Casanova was a secret medical expert who often helped women with their health problems
Giacomo Casanova, the most famous womaniser in history, was a secret medical expert who often helped 18th-century women with their health problems, a new study of his promiscuous memoirs suggests.
The writings of the Venetian adventurer who claimed to have slept with more than 130 lovers have long been devoured for their accounts of his sexual conquests.
But now a fresh analysis of his memoirs reveals the world’s most famous lover to be a failed doctor whose observations now provide unique insights into 18th-century healthcare in Europe, the Times reports.
Casanova’s Story of My Life, written in the 1790s, provides descriptions of illnesses, injuries and treatments he encountered in travels across Europe, with cases ranging from duelling injuries to smallpox and plague.
Giacomo Casanova, the most famous womaniser in history, was a secret medical expert who often helped 18th-century women with their health problems, a new study suggests
Lisetta Lovett, a medical historian and psychiatrist, said that Casanova maintained a interest in medicine all his life and continued to read medical textbooks even after his ambition to study the subject was scotched by his mother.
The author of Casanova’s Guide to Medicine told the newspaper that women including friends sought his advice and practical help in dealing with problems from pimples to unwanted pregnancies.
Ms Lovett said Casanova was often kind, citing one instance where he convinced a French duchess to accept his skincare advice, including cutting out certain food and drink, by falsely claiming it was rooted in the Jewish mystical tradition of kabbalah.
More controversially, the Italian libertine persuaded Giustiniana Wynne, an unmarried woman pregnant by a lover, that his recommended abortion treatment should be applied during intercourse with him.
The writings of the Venetian adventurer, who claimed to have slept with more than 130 lovers, have long been devoured for their accounts of his sexual conquests. Pictured, David Tennant playing the libertine for a BBC1 drama in 2005
His ‘treatment’ failed and she gave birth in a convent. However, Ms Lovett argues that people from history should not be judged by today’s standards.
Casanova also educated women about contraception, showing one young lady he had not yet slept with ‘a packet of fine English letters’ and explaining their use, provoking ‘a burst of laughter’.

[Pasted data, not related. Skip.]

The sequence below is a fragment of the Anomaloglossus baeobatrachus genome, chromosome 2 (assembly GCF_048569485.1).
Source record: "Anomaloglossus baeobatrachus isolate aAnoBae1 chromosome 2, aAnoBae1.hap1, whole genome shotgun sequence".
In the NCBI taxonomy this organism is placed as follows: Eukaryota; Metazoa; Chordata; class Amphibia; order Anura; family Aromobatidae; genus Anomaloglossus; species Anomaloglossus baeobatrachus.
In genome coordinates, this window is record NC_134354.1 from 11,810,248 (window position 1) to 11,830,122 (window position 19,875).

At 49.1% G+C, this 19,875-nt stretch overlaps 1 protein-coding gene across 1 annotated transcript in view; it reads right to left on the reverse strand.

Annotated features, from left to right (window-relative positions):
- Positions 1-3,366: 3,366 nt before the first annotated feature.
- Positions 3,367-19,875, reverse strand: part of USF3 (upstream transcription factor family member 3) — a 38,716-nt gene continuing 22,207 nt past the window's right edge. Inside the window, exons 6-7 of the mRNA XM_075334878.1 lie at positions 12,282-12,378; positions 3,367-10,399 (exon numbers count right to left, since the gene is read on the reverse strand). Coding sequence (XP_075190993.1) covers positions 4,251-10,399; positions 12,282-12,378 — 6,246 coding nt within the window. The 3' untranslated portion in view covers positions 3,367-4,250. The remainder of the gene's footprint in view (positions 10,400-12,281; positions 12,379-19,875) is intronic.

Although he believed that popular though discredited, treatments such as bleeding and mercury could be effective in certain circumstances, Casanova also recognised dangers in their use as cure-alls.
Ms Lovett believes that Casanova suffered from clinical depression in his later life and spent at least 10 hours a day writing his memoirs to distract himself from ‘black melancholy’.
‘He was a toweringly intelligent man – something that people are not really aware of these days because he has been eclipsed by the stereotypes around his sexual interests,’ she told the Times.
‘Eighteenth-century medical practice is considered a niche area and might appear rather dry but the stories Casanova relates are so funny or so tragic, I thought this would be a very good way of seducing somebody into reading about it.’
WHAT DO WE KNOW ABOUT CASANOVA?
Much of what we know about Casanova comes from his memoir, Histoire De Ma Vie (pictured)
Born in Venice in 1725 and dismissed as a sickly imbecile during the first eight years of his life.
He defied his parents’ lack of expectation in him and rose to become an intellectual man.
Destined in his youth for a high-flown career in the church, Casanova gave it up to become a soldier, a gambler, an adventurer, a businessman, an author and a con-man – and most of all to pursue the fair sex.
He had lost his virginity at the age of 16 in the arms of two sisters who, far from being reluctant to be seduced, threw themselves at him.
At just under 6ft tall, he is believed to have been an attractive man, with swarthy skin and a mane of dark curls.
In bed, he made sure the women he made love to enjoyed themselves as much as he did, claiming that their pleasure made up four-fifths of his own.